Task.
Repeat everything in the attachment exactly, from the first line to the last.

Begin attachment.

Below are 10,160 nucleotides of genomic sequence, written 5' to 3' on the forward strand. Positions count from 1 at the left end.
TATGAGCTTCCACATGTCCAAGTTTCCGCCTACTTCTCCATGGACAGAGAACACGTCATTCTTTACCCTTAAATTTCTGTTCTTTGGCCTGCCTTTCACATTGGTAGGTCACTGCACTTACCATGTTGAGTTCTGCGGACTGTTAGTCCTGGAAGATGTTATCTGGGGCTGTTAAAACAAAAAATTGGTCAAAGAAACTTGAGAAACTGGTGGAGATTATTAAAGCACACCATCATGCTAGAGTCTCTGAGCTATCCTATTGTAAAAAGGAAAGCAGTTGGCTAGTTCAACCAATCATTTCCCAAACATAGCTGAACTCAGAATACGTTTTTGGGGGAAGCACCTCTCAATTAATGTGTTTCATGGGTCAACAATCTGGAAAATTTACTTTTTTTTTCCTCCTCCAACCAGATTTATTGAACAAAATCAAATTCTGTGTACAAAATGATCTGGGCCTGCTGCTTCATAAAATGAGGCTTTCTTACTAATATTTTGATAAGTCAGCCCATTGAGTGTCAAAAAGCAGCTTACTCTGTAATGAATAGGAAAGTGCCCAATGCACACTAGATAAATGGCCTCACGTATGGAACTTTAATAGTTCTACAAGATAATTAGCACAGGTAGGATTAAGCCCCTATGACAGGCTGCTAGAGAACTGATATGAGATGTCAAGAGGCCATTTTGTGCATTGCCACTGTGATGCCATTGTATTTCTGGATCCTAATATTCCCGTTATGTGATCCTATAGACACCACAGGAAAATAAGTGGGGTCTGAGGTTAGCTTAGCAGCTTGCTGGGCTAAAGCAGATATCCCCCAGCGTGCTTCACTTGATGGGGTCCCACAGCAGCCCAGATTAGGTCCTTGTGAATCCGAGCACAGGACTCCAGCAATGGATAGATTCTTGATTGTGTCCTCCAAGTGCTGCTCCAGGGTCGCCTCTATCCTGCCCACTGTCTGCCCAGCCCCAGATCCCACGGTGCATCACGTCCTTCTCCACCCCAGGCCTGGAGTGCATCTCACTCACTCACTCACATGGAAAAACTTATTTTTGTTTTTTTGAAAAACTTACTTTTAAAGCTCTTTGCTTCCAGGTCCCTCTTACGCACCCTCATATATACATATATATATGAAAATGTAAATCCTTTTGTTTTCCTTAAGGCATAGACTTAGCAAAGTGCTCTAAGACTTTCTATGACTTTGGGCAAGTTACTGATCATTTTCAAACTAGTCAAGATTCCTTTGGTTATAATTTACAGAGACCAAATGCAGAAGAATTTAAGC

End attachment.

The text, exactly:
Below are 10,160 nucleotides of genomic sequence, written 5' to 3' on the forward strand. Positions count from 1 at the left end.
TATGAGCTTCCACATGTCCAAGTTTCCGCCTACTTCTCCATGGACAGAGAACACGTCATTCTTTACCCTTAAATTTCTGTTCTTTGGCCTGCCTTTCACATTGGTAGGTCACTGCACTTACCATGTTGAGTTCTGCGGACTGTTAGTCCTGGAAGATGTTATCTGGGGCTGTTAAAACAAAAAATTGGTCAAAGAAACTTGAGAAACTGGTGGAGATTATTAAAGCACACCATCATGCTAGAGTCTCTGAGCTATCCTATTGTAAAAAGGAAAGCAGTTGGCTAGTTCAACCAATCATTTCCCAAACATAGCTGAACTCAGAATACGTTTTTGGGGGAAGCACCTCTCAATTAATGTGTTTCATGGGTCAACAATCTGGAAAATTTACTTTTTTTTTCCTCCTCCAACCAGATTTATTGAACAAAATCAAATTCTGTGTACAAAATGATCTGGGCCTGCTGCTTCATAAAATGAGGCTTTCTTACTAATATTTTGATAAGTCAGCCCATTGAGTGTCAAAAAGCAGCTTACTCTGTAATGAATAGGAAAGTGCCCAATGCACACTAGATAAATGGCCTCACGTATGGAACTTTAATAGTTCTACAAGATAATTAGCACAGGTAGGATTAAGCCCCTATGACAGGCTGCTAGAGAACTGATATGAGATGTCAAGAGGCCATTTTGTGCATTGCCACTGTGATGCCATTGTATTTCTGGATCCTAATATTCCCGTTATGTGATCCTATAGACACCACAGGAAAATAAGTGGGGTCTGAGGTTAGCTTAGCAGCTTGCTGGGCTAAAGCAGATATCCCCCAGCGTGCTTCACTTGATGGGGTCCCACAGCAGCCCAGATTAGGTCCTTGTGAATCCGAGCACAGGACTCCAGCAATGGATAGATTCTTGATTGTGTCCTCCAAGTGCTGCTCCAGGGTCGCCTCTATCCTGCCCACTGTCTGCCCAGCCCCAGATCCCACGGTGCATCACGTCCTTCTCCACCCCAGGCCTGGAGTGCATCTCACTCACTCACTCACATGGAAAAACTTATTTTTGTTTTTTTGAAAAACTTACTTTTAAAGCTCTTTGCTTCCAGGTCCCTCTTACGCACCCTCATATATACATATATATATGAAAATGTAAATCCTTTTGTTTTCCTTAAGGCATAGACTTAGCAAAGTGCTCTAAGACTTTCTATGACTTTGGGCAAGTTACTGATCATTTTCAAACTAGTCAAGATTCCTTTGGTTATAATTTACAGAGACCAAATGCAGAAGAATTTAAGC